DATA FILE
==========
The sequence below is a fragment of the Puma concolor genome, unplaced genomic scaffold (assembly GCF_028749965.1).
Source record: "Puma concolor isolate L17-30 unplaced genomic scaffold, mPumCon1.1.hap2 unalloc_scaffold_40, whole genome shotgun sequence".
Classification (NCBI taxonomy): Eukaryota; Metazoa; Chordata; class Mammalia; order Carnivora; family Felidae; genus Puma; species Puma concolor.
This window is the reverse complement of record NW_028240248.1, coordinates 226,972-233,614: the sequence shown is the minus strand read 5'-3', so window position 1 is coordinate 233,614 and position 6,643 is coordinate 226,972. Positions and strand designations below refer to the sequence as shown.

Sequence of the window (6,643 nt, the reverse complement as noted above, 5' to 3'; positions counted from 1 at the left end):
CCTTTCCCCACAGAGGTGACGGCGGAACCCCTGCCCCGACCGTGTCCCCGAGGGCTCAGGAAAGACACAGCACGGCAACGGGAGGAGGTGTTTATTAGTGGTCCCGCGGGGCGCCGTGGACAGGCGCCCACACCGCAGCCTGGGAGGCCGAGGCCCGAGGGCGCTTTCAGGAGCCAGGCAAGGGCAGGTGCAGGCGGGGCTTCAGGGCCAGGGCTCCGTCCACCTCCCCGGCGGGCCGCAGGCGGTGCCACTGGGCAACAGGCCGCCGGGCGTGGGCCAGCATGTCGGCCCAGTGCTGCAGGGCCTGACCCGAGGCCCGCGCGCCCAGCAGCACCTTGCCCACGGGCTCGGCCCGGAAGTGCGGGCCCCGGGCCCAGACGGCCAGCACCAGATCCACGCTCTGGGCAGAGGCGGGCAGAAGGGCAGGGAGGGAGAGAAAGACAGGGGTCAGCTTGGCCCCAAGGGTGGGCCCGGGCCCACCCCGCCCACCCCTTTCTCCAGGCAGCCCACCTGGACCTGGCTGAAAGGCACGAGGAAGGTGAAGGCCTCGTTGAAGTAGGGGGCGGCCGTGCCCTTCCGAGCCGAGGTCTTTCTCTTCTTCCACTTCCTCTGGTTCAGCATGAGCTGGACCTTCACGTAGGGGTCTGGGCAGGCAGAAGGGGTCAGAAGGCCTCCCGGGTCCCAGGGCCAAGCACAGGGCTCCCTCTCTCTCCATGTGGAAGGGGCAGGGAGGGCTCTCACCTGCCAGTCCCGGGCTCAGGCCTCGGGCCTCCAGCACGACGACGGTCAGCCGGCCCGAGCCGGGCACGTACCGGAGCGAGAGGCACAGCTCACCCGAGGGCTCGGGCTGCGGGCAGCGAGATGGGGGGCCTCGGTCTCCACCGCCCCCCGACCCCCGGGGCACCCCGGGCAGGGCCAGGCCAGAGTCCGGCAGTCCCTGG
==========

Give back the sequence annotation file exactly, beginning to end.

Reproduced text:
The sequence below is a fragment of the Puma concolor genome, unplaced genomic scaffold (assembly GCF_028749965.1).
Source record: "Puma concolor isolate L17-30 unplaced genomic scaffold, mPumCon1.1.hap2 unalloc_scaffold_40, whole genome shotgun sequence".
Classification (NCBI taxonomy): Eukaryota; Metazoa; Chordata; class Mammalia; order Carnivora; family Felidae; genus Puma; species Puma concolor.
This window is the reverse complement of record NW_028240248.1, coordinates 226,972-233,614: the sequence shown is the minus strand read 5'-3', so window position 1 is coordinate 233,614 and position 6,643 is coordinate 226,972. Positions and strand designations below refer to the sequence as shown.

Sequence of the window (6,643 nt, the reverse complement as noted above, 5' to 3'; positions counted from 1 at the left end):
CCTTTCCCCACAGAGGTGACGGCGGAACCCCTGCCCCGACCGTGTCCCCGAGGGCTCAGGAAAGACACAGCACGGCAACGGGAGGAGGTGTTTATTAGTGGTCCCGCGGGGCGCCGTGGACAGGCGCCCACACCGCAGCCTGGGAGGCCGAGGCCCGAGGGCGCTTTCAGGAGCCAGGCAAGGGCAGGTGCAGGCGGGGCTTCAGGGCCAGGGCTCCGTCCACCTCCCCGGCGGGCCGCAGGCGGTGCCACTGGGCAACAGGCCGCCGGGCGTGGGCCAGCATGTCGGCCCAGTGCTGCAGGGCCTGACCCGAGGCCCGCGCGCCCAGCAGCACCTTGCCCACGGGCTCGGCCCGGAAGTGCGGGCCCCGGGCCCAGACGGCCAGCACCAGATCCACGCTCTGGGCAGAGGCGGGCAGAAGGGCAGGGAGGGAGAGAAAGACAGGGGTCAGCTTGGCCCCAAGGGTGGGCCCGGGCCCACCCCGCCCACCCCTTTCTCCAGGCAGCCCACCTGGACCTGGCTGAAAGGCACGAGGAAGGTGAAGGCCTCGTTGAAGTAGGGGGCGGCCGTGCCCTTCCGAGCCGAGGTCTTTCTCTTCTTCCACTTCCTCTGGTTCAGCATGAGCTGGACCTTCACGTAGGGGTCTGGGCAGGCAGAAGGGGTCAGAAGGCCTCCCGGGTCCCAGGGCCAAGCACAGGGCTCCCTCTCTCTCCATGTGGAAGGGGCAGGGAGGGCTCTCACCTGCCAGTCCCGGGCTCAGGCCTCGGGCCTCCAGCACGACGACGGTCAGCCGGCCCGAGCCGGGCACGTACCGGAGCGAGAGGCACAGCTCACCCGAGGGCTCGGGCTGCGGGCAGCGAGATGGGGGGCCTCGGTCTCCACCGCCCCCCGACCCCCGGGGCACCCCGGGCAGGGCCAGGCCAGAGTCCGGCAGTCCCTGG